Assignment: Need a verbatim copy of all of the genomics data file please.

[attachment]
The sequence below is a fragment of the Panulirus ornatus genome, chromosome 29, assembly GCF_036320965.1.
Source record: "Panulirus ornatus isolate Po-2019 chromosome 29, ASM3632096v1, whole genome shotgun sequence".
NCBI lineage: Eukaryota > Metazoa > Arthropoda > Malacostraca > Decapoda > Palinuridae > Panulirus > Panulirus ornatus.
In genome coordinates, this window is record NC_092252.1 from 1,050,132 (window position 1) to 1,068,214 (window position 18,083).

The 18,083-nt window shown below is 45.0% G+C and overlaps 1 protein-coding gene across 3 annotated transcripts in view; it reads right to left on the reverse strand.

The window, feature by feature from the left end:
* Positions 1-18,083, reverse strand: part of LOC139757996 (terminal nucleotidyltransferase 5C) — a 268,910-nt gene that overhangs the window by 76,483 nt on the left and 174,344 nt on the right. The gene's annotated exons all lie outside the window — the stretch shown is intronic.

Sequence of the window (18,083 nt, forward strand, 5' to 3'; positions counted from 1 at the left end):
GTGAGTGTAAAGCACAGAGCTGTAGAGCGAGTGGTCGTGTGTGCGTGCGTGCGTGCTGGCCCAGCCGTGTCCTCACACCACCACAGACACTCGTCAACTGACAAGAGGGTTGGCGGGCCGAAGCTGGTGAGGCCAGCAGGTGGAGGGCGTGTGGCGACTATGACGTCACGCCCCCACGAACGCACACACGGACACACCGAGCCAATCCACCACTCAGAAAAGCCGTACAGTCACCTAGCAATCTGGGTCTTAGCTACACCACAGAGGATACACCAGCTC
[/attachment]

The sequence below is a fragment of the Panulirus ornatus genome, chromosome 29, assembly GCF_036320965.1.
Source record: "Panulirus ornatus isolate Po-2019 chromosome 29, ASM3632096v1, whole genome shotgun sequence".
NCBI lineage: Eukaryota > Metazoa > Arthropoda > Malacostraca > Decapoda > Palinuridae > Panulirus > Panulirus ornatus.
In genome coordinates, this window is record NC_092252.1 from 1,050,132 (window position 1) to 1,068,214 (window position 18,083).

The 18,083-nt window shown below is 45.0% G+C and overlaps 1 protein-coding gene across 3 annotated transcripts in view; it reads right to left on the reverse strand.

The window, feature by feature from the left end:
* Positions 1-18,083, reverse strand: part of LOC139757996 (terminal nucleotidyltransferase 5C) — a 268,910-nt gene that overhangs the window by 76,483 nt on the left and 174,344 nt on the right. The gene's annotated exons all lie outside the window — the stretch shown is intronic.

Sequence of the window (18,083 nt, forward strand, 5' to 3'; positions counted from 1 at the left end):
GTGAGTGTAAAGCACAGAGCTGTAGAGCGAGTGGTCGTGTGTGCGTGCGTGCGTGCTGGCCCAGCCGTGTCCTCACACCACCACAGACACTCGTCAACTGACAAGAGGGTTGGCGGGCCGAAGCTGGTGAGGCCAGCAGGTGGAGGGCGTGTGGCGACTATGACGTCACGCCCCCACGAACGCACACACGGACACACCGAGCCAATCCACCACTCAGAAAAGCCGTACAGTCACCTAGCAATCTGGGTCTTAGCTACACCACAGAGGATACACCAGCTC